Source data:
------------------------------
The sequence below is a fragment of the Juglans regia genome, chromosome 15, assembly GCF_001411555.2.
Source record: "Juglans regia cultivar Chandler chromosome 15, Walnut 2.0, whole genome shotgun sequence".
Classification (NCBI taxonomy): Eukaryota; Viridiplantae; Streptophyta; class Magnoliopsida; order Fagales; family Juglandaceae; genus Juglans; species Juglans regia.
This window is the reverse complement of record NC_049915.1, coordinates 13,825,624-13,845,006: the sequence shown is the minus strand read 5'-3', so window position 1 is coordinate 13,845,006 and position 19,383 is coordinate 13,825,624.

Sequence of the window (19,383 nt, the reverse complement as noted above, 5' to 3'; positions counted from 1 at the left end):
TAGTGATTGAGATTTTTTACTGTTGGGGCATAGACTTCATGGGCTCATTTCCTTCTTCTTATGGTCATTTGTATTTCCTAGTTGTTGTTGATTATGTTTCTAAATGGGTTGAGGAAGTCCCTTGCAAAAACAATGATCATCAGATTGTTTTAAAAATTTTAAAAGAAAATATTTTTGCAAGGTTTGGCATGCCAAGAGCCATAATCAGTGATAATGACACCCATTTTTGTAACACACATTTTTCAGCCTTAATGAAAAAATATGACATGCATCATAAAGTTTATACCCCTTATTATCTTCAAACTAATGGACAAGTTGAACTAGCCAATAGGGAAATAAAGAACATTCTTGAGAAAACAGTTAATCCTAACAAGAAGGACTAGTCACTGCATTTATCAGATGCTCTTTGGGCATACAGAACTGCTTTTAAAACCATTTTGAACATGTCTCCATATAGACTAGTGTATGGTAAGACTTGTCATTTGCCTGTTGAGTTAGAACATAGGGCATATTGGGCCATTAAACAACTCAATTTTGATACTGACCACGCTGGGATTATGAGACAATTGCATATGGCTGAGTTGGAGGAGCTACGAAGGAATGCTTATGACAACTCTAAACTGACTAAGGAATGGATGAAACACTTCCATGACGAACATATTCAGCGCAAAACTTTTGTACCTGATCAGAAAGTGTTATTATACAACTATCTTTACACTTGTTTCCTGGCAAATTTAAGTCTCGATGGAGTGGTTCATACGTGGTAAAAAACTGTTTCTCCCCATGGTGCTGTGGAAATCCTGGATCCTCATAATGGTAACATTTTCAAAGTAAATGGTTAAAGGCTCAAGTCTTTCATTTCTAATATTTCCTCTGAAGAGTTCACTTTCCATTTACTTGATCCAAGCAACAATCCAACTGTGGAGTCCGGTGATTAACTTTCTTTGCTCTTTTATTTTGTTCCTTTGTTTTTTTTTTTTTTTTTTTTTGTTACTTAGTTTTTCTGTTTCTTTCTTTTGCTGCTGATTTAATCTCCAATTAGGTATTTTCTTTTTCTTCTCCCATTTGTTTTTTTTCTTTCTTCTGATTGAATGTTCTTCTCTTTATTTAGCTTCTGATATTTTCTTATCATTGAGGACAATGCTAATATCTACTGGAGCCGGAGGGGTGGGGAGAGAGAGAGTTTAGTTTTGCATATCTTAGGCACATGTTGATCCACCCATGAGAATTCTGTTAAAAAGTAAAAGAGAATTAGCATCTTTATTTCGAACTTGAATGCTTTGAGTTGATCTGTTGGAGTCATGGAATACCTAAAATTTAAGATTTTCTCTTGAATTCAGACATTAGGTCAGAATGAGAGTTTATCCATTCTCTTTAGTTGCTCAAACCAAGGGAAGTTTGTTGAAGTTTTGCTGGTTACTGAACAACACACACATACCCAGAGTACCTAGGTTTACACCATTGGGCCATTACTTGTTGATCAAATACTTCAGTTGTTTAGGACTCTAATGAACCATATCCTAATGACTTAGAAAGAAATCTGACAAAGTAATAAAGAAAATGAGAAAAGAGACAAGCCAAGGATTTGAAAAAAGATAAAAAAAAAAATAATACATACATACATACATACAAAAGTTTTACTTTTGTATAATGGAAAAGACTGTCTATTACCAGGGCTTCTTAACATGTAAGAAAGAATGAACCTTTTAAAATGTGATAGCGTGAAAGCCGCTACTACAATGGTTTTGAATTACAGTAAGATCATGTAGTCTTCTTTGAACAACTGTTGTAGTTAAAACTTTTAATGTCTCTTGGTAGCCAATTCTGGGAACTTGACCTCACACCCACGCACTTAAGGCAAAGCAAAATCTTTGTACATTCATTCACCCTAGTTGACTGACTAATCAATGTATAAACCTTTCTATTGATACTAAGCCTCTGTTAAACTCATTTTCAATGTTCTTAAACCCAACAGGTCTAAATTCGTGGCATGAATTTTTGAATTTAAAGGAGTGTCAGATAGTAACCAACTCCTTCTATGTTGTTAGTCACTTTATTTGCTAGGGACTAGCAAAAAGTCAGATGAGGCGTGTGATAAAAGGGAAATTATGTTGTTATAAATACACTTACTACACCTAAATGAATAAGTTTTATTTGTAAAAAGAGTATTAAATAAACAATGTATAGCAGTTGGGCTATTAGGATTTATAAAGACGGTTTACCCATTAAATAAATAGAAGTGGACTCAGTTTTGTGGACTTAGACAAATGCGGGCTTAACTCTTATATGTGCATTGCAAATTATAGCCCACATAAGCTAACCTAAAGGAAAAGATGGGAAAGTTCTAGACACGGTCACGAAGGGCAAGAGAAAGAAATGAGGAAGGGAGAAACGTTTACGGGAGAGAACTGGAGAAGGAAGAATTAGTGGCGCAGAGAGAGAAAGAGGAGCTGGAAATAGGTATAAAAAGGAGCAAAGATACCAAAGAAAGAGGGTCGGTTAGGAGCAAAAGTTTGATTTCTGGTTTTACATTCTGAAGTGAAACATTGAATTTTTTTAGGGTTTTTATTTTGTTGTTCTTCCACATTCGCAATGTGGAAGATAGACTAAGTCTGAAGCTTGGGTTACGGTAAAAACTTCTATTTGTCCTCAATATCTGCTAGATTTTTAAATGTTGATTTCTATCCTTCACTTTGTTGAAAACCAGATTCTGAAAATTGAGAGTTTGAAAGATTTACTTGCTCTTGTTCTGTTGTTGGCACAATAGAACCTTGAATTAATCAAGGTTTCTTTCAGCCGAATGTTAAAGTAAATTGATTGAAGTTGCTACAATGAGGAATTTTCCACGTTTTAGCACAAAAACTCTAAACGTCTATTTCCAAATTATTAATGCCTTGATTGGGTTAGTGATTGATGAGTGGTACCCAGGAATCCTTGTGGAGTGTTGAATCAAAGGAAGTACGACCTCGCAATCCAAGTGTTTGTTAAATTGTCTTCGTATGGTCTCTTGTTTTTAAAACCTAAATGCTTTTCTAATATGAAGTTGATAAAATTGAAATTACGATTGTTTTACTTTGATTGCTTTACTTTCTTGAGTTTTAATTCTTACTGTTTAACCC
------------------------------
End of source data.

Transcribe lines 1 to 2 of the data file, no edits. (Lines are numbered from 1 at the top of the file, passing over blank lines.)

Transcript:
The sequence below is a fragment of the Juglans regia genome, chromosome 15, assembly GCF_001411555.2.
Source record: "Juglans regia cultivar Chandler chromosome 15, Walnut 2.0, whole genome shotgun sequence".